Best of Globalwize 1999

02/07/2021Weltbeat's Jean Trouillet Readies His Annual Best-Of Globalwize Releases In A Comprehensive Spotify Playlist

Let us take a trip back to the year 1999, at the turn of the millennium, and revisit Weltbeat host/selector Jean Trouillet's annual best-of selection for his Globalwize format. Recently compiled into a comprehensive Spotify playlist for Greedio, Trouillet's favourite and most significant musical releases of 1999 are now up and ready to be streamed by you and yours. His latest lineup brings us 15 brilliant contributions to feast our ears on, but not without a short introduction for some added context: 

Getting things rolling is a jazzy, avantgarde and folkloristic collaboration by Bulgaria's Fairy Tale Trio, alias Theodosii Spassov, Anatoly Vapirov and Stoyan Yankulov, off their "Jazz Across the Borders" album, which builds a neat bridge to a "Turkish Dance", as performed by the innovative, highly original and decidedly hard-to-pigeonhole Japanese outfit Cicala Mvta. Remaining in Balkan territory, we then hear a track by Romania's Fanfare Ciocarlia, the inimitable brass wedding band, whom you may have heard performing in one of Kusturica's movies, true virtuosos, taking each song to delirious heights. Care for a dance?

1999 also marked the return of the one and only Manu Chao (of Mano Negra fame) and his iconic album "Clandestino", championing a sound and an era in its own right. His track "Mentira" brings us to the "New Ancient Strings" collaboration by Malian kora masters Toumani Diabaté and Ballaké Sissoko, acoustically retracing their ancestral heritage on 21 strings a piece and heard here playing a Mandinka dance that dates back to the 13th century. Moving on to Ethiopian soul music, Trouillet then selects a vintage, gorgeously heart-wrenching 1973 track from Francis Falceto's pivotal Ethiopiques collection by the great crooner Mahmoud Ahmed.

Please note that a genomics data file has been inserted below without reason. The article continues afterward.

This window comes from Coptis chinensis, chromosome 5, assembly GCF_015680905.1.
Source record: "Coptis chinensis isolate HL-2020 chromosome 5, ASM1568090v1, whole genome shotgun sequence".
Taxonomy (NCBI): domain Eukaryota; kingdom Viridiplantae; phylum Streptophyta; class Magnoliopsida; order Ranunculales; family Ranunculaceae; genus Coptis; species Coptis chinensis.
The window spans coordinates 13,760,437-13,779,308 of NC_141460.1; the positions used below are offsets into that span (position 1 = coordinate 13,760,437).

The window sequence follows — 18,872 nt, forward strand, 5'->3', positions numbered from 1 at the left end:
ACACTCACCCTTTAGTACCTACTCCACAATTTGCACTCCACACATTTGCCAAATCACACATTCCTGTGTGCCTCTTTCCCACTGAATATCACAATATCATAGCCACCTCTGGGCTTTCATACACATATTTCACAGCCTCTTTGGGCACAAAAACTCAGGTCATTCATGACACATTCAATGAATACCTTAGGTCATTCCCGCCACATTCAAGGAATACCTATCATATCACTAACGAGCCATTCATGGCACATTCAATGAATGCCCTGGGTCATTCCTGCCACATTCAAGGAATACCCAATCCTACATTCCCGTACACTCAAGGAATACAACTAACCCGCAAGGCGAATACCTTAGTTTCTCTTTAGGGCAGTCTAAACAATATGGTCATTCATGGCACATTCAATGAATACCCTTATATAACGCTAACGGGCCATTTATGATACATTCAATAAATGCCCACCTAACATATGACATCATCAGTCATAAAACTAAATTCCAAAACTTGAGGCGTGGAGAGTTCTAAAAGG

"The Congo Acoustic" is next, an album by the late guitar legend, composer and band-leader Mose Se Sengo, nicknamed "Fan Fan", introducing us to the popular, guitar-led Central African soukous, which derived from Congolese rumba and inspired the modern-day hightech sound. Taking over from there, is Senegal's Cheikh Lô with "Bambay Gueej", the title track off his stunningly produced album, featuring mbalax rhythms, bluesy ballads, Cuban influences and funky brass.

Which brings us to "Lady" by a certain Fela Kuti, who sadly passed away in Lagos in 1997, but who's pumping afrobeat sound lives on. As does his son Femi Kuti, who can be heard keeping his father's danceable legacy very much alive on "Truth Don Die". Another milestone that year was London-based Moroccan artist U-Cef's versatile album "Halalium", of which he said: "Everyone that worked on this album, be it White, Black, Arab, Jew, Christian, European, American, North African or Israeli, felt touched by this music and its message, uniting us in spirit on this intercultural halal adventure." Trouillet then plays a track by the late San Francisco-based Algerian DJ/producer Cheb-i-Sabbah, who worked alongside Don Cherry and can be heard here on a track entitled "Kese Kese", in collaboration with Afghan dutar player Aziz Herawi and Pakistan's Shafqat Ali Khan on vocals.

Nearing the end his 1999 best-of selection, we here a ska-flavoured, summery #1 hit by Toulouse-based multicultural outfit Zebda, followed by "Por El Suelo" by Manu Chao and, last but not least, a special dedication to Jamaica's Augustus Pablo, who passed away that year, but whose distinctive melodica sound and "Rockers Rock" still ring true today.

You can stream the full playlist via the player below or in our Greedio channel on Spotify. Rest assured, we will be back with a new selection for the year 2000 shortly. Until then, have a good one and stay tuned!

AUTHOR: Lev Nordstrom